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I'll guide you through how I merged the design files with the app we built.
You may have noticed the finished app in the video has a feature we did not create in this course. In the video, the hints are hidden until the user clicks a button to show them. The challenge described below will be to implement this feature!
Server-Side vs Client-Side
- Create a new folder in
public, next to
stylesheets, and name it
- Inside, create a new file called
Writing the Feature
You'll need to
- Hide the hint.
- Create and append a button element to the DOM.
- Add an event listener to the button to unhide the hint when the button is clicked.
- Also, make sure the code only runs on the question side of the flashcard.
Below is a snippet of HTML for use as a guide to what structure the DOM should have after it's manipulated. Try to match this if you want the page to be styled correctly.
<div id="content"> <h2>What is one way a website can store data in a user's browser?</h2> <button>Show hint</button> <p class="hint" style="display: none;"><i>They are delicious with milk</i></p> </div>
Wen you're ready to see a solution to this problem, look at the completed app in the downloadable project files.
Getting Started with Databases at Treehouse
Here are the assets from the designer. They model the HTML you'll need to replicate with Pug templates. This can be a difficult, non-linear project, and there aren't necessarily right or wrong answers.
HTML to Pug
HTML to Pug converters may still refer to Pug's old name, Jade. These tools aren't absolutely failsafe, but they will get you close. In most cases, they will probably get you close enough to be helpful.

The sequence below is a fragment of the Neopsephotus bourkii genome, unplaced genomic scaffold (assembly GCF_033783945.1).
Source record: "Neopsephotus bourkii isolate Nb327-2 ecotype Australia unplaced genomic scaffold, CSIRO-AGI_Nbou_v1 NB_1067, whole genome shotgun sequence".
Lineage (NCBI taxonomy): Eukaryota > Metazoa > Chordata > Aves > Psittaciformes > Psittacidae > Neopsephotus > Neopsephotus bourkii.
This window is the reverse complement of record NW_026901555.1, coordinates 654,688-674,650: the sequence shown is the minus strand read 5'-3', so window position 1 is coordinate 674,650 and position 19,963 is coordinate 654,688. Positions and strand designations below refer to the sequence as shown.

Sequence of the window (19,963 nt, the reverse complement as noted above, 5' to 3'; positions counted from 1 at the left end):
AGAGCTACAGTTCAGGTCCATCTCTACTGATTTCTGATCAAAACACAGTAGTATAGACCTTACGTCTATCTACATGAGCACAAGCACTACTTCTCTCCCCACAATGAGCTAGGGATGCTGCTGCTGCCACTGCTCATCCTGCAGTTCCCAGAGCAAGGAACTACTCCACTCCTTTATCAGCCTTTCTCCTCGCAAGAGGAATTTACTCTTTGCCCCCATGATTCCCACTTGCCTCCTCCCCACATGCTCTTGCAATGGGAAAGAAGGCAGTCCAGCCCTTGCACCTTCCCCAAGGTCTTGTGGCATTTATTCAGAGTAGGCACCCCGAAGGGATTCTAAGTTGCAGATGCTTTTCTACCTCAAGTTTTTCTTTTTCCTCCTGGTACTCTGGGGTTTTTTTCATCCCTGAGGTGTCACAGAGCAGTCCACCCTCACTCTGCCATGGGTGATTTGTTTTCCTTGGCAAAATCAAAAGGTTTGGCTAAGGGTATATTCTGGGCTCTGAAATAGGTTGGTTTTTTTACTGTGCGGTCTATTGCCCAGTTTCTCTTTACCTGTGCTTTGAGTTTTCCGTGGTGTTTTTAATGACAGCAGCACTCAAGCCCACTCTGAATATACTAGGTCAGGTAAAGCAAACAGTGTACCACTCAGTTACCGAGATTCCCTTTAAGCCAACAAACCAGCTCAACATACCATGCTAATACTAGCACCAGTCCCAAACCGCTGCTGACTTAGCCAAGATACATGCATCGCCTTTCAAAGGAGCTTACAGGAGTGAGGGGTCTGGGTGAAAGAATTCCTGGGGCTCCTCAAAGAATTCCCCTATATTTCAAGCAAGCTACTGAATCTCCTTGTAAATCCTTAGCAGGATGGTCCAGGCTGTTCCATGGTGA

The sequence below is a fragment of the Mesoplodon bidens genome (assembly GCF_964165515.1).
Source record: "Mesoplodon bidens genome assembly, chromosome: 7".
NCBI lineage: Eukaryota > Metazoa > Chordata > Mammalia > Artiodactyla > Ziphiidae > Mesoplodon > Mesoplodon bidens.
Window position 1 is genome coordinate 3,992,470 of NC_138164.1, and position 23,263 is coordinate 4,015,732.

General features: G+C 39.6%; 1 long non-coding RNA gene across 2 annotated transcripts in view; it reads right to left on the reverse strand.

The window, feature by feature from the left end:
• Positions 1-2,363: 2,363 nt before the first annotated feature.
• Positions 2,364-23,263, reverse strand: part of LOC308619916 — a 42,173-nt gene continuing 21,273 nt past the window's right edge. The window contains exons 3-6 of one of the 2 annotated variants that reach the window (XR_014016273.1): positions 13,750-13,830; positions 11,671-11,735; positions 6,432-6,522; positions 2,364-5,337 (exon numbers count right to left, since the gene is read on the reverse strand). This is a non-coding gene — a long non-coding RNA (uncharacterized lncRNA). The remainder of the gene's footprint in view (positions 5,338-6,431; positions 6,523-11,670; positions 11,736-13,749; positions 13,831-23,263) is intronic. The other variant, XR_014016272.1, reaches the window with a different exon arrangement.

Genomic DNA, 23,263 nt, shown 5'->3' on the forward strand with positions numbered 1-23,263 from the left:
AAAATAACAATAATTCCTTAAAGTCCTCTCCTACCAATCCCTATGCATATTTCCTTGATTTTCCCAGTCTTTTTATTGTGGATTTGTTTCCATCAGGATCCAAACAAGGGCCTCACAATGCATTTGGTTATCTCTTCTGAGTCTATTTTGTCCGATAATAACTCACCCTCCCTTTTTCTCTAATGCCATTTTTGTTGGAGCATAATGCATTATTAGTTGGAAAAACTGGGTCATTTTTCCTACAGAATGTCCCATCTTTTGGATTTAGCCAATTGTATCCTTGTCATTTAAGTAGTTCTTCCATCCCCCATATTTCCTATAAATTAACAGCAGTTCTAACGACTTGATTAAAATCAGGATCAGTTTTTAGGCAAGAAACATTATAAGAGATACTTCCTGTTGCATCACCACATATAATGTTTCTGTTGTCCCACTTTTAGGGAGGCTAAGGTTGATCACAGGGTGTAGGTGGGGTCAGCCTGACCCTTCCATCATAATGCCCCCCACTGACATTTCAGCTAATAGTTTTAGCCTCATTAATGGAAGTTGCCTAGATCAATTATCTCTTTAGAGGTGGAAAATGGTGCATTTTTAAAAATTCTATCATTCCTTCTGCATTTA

In the last video, 0:00 I offered you a challenge of merging the design files into the final app. 0:01 This is not a straight forward task. 0:06 So, don't feel bad if you weren't able to complete it. 0:09 It actually took me sometime to complete too. 0:12 I'm going to show you how I did it. 0:15 But for the sake of clarity, 0:17 I'm going to skip a lot of the circular paths that I took to get there. 0:19 I mentioned it because development is a messy process. 0:24 So you shouldn't feel bad if you feel like you're going in circles. 0:27 Everyone does, it's all part of the journey. 0:31 That being said, let's dive in. 0:35 I googled and find an HTML_2_Jade converter tool. 0:37 I took the HTML And translated it into Pug files. 0:42 I've linked to a couple of different ones in the teacher's notes. 0:47 You might see in some of the output these pipe characters. 0:54 This is part of Pug that we haven't discussed, and 0:58 it's a way to add plain text to HTML. 1:01 You don't need to worry about it too much for now. 1:04 If you want to know more, you can find a link in the teacher's notes, 1:07 to the documentation that discusses it. 1:11 I compared the layout file I created with all the files I got back from design. 1:13 I found that all the top seven lines were in comment, 1:18 so I put this into my new layout file called layout.pug. 1:23 Then I called the block where I wanted to place my content main. 1:27 I notice that non of the files had a footer. 1:34 While many apps have footers, this one won't. 1:37 So I got read of the photo partial from the previous version of the app. 1:41 I did need a header though. 1:46 That's actually where the content wound up, so 1:48 I just modified the header.pug file inside. 1:52 Next I looked at the body content for the design files. 1:56 They all began with the section that had the class of name card, except for 2:00 the error page. 2:04 The error page has a different structure to any other page, so 2:06 I didn't need to try and cut that up. 2:10 When I pasted the contents in, 2:13 I replaced the dummy text with the locals sent from my app. 2:16 I put error message, the error status and the error.stack. 2:22 When the error page was out of the way, 2:28 I didn't have to focus on as many pages, which made it easier. 2:30 I did come across a tricky part though. 2:35 When I looked at the body elements of the remaining designs, 2:38 I noticed that they all started with a name card section. 2:42 The name card section is a little different for each one. 2:45 So, I decided to create a new template to hold the common code. 2:48 I called it app.pug. 2:53 Inside the app.pug, I started to extend the layout and declaring the main block. 2:55 And then in the name card section. 3:04 And a div inside. 3:07 I compared the contents of this name card login div among the designs. 3:08 This is where the user will see hello student, or 3:14 greeted by their name and a goodbye. 3:18 So I used an if else block. 3:24 To show those whether if the name was present or not. 3:31 The design file then has the form inside the name card section, 3:35 while the other design files don't. 3:39 That's why I declared the intro block nested in the name card. 3:43 Then I created a hello.pug file, and extended from the app. 3:49 Notice I extended from the app, and not layout. 3:54 When the hello template is rendered, it will extend the app, and 3:59 then it will extend the layout. 4:04 Training templates together can be a useful way to shear code. 4:09 After extending the app, I declare the intro block with the form nested inside. 4:14 Looking in the index design file. 4:22 It was one heading with an anchor tag in the place of the hello templates form. 4:24 So, I just save the hello template as the index.pug, 4:29 and then replace the block with those elements. 4:32 After that, the card front and card back with the less design files to work with. 4:37 They were really just the same template with the unique content inside 4:44 this section, which is outside of the name card section. 4:49 In the app template, I put a block with card to place the content as 4:53 the next sibling of the name card section. 4:58 In the card.pug template file, I extend the app and 5:04 declare the card block with the remaining content. 5:09 Once I pasted in the design file content, 5:15 I replaced all the dummy text with the variables that our app could provide. 5:18 Starting with the divs classes, the class could either be card question or 5:29 card answer, so replace the parts after the hyphen with the side variable. 5:35 Looking at the card title heading 1. 5:42 The text content is capitalized, but when I discovered this page when I viewed it in 5:48 a web browser, that the capitalization didn't matter. 5:53 The text is converted by the CSS to be all caps. 5:57 That will make our code simpler. 6:02 We were supplying a separate variable 6:04 to this template to show the display version of the string that was capsulized. 6:07 Now, we can just use the same local variable 6:13 that we're using to set the class. 6:16 I replaced the dummy hint with a hint local variable. 6:20 To provide the link to the view to the other side of the card, 6:24 I just modified the link here. 6:27 Now let's look at the app in the browser. 6:30 I can enter my name and 6:32 see the greeting, then I can launch the flash cards. 6:37 I can uncover the hints, and flip the answer over. 6:43 Hitting the forward button gives me a random card. 6:50 Finally, I can click on the X to clear the cookie with my name in it. 6:57 Cool, this looks really good. 7:03 In this course, 7:07 you've learned how to create a dynamic web application in express. 7:08 You've also learned about HTTP and 7:12 other concepts that are common to many other web frameworks. 7:15 Now that you have the basics, feel free to take this out further and 7:18 expand your knowledge. 7:22 Here's a few ideas to get you started. 7:23 Right now, our app only has one set of flash cards. 7:27 You could add the ability to switch between different sets, 7:31 which could be organized by a theme. 7:34 There could be an astronomy set, for example, or an anatomy of physiology set. 7:37 The app is getting the data from a flat JSON file. 7:44 But normally this kind of app would be connected to a database. 7:47 A database would allow you to store new flash cards through the app itself. 7:51 As it stands, you need to edit the JSON file manually to create a new cards. 7:55 We have several courses at Treehouse to get you started with databases. 8:01 Check the teacher's notes for links. 8:05 We have a simple greeting functionality in the app, 8:08 this is a far cry away from any sort of login and authentication. 8:10 We have a course on authentication at Treehouse if you'd like to learn how to 8:15 create users for your app. 8:19 I hope you've enjoyed this course, and that I will see you again soon. 8:21 Til then, happy coding. 8:25